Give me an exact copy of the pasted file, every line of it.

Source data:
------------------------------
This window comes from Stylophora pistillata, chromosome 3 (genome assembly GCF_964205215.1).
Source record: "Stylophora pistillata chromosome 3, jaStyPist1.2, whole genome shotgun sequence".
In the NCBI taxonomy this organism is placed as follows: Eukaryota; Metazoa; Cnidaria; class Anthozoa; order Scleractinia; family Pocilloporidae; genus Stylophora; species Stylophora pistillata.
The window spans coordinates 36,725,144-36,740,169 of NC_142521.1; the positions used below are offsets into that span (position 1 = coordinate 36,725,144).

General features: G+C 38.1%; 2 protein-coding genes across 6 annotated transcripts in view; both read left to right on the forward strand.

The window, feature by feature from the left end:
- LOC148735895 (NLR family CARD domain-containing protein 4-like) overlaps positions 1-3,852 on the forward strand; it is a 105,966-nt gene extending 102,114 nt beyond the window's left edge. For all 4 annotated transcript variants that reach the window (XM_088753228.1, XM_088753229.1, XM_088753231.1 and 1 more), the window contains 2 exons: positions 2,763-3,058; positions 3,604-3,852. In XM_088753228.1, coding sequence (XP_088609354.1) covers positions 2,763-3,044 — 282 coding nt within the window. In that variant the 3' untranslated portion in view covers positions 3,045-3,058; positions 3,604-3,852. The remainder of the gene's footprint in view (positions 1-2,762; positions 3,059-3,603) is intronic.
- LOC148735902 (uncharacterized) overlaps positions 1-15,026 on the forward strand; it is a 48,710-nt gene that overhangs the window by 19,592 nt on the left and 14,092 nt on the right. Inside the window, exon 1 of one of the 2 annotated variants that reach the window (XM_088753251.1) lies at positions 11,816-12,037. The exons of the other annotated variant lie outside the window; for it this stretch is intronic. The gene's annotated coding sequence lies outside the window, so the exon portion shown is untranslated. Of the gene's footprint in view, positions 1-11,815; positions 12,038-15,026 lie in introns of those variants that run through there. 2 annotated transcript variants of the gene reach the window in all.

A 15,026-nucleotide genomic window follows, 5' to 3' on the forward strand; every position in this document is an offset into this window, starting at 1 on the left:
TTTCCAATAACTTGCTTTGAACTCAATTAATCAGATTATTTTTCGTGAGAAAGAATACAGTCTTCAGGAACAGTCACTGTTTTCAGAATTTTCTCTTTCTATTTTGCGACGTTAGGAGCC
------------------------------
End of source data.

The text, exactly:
This window comes from Stylophora pistillata, chromosome 3 (genome assembly GCF_964205215.1).
Source record: "Stylophora pistillata chromosome 3, jaStyPist1.2, whole genome shotgun sequence".
In the NCBI taxonomy this organism is placed as follows: Eukaryota; Metazoa; Cnidaria; class Anthozoa; order Scleractinia; family Pocilloporidae; genus Stylophora; species Stylophora pistillata.
The window spans coordinates 36,725,144-36,740,169 of NC_142521.1; the positions used below are offsets into that span (position 1 = coordinate 36,725,144).

General features: G+C 38.1%; 2 protein-coding genes across 6 annotated transcripts in view; both read left to right on the forward strand.

The window, feature by feature from the left end:
- LOC148735895 (NLR family CARD domain-containing protein 4-like) overlaps positions 1-3,852 on the forward strand; it is a 105,966-nt gene extending 102,114 nt beyond the window's left edge. For all 4 annotated transcript variants that reach the window (XM_088753228.1, XM_088753229.1, XM_088753231.1 and 1 more), the window contains 2 exons: positions 2,763-3,058; positions 3,604-3,852. In XM_088753228.1, coding sequence (XP_088609354.1) covers positions 2,763-3,044 — 282 coding nt within the window. In that variant the 3' untranslated portion in view covers positions 3,045-3,058; positions 3,604-3,852. The remainder of the gene's footprint in view (positions 1-2,762; positions 3,059-3,603) is intronic.
- LOC148735902 (uncharacterized) overlaps positions 1-15,026 on the forward strand; it is a 48,710-nt gene that overhangs the window by 19,592 nt on the left and 14,092 nt on the right. Inside the window, exon 1 of one of the 2 annotated variants that reach the window (XM_088753251.1) lies at positions 11,816-12,037. The exons of the other annotated variant lie outside the window; for it this stretch is intronic. The gene's annotated coding sequence lies outside the window, so the exon portion shown is untranslated. Of the gene's footprint in view, positions 1-11,815; positions 12,038-15,026 lie in introns of those variants that run through there. 2 annotated transcript variants of the gene reach the window in all.

A 15,026-nucleotide genomic window follows, 5' to 3' on the forward strand; every position in this document is an offset into this window, starting at 1 on the left:
TTTCCAATAACTTGCTTTGAACTCAATTAATCAGATTATTTTTCGTGAGAAAGAATACAGTCTTCAGGAACAGTCACTGTTTTCAGAATTTTCTCTTTCTATTTTGCGACGTTAGGAGCC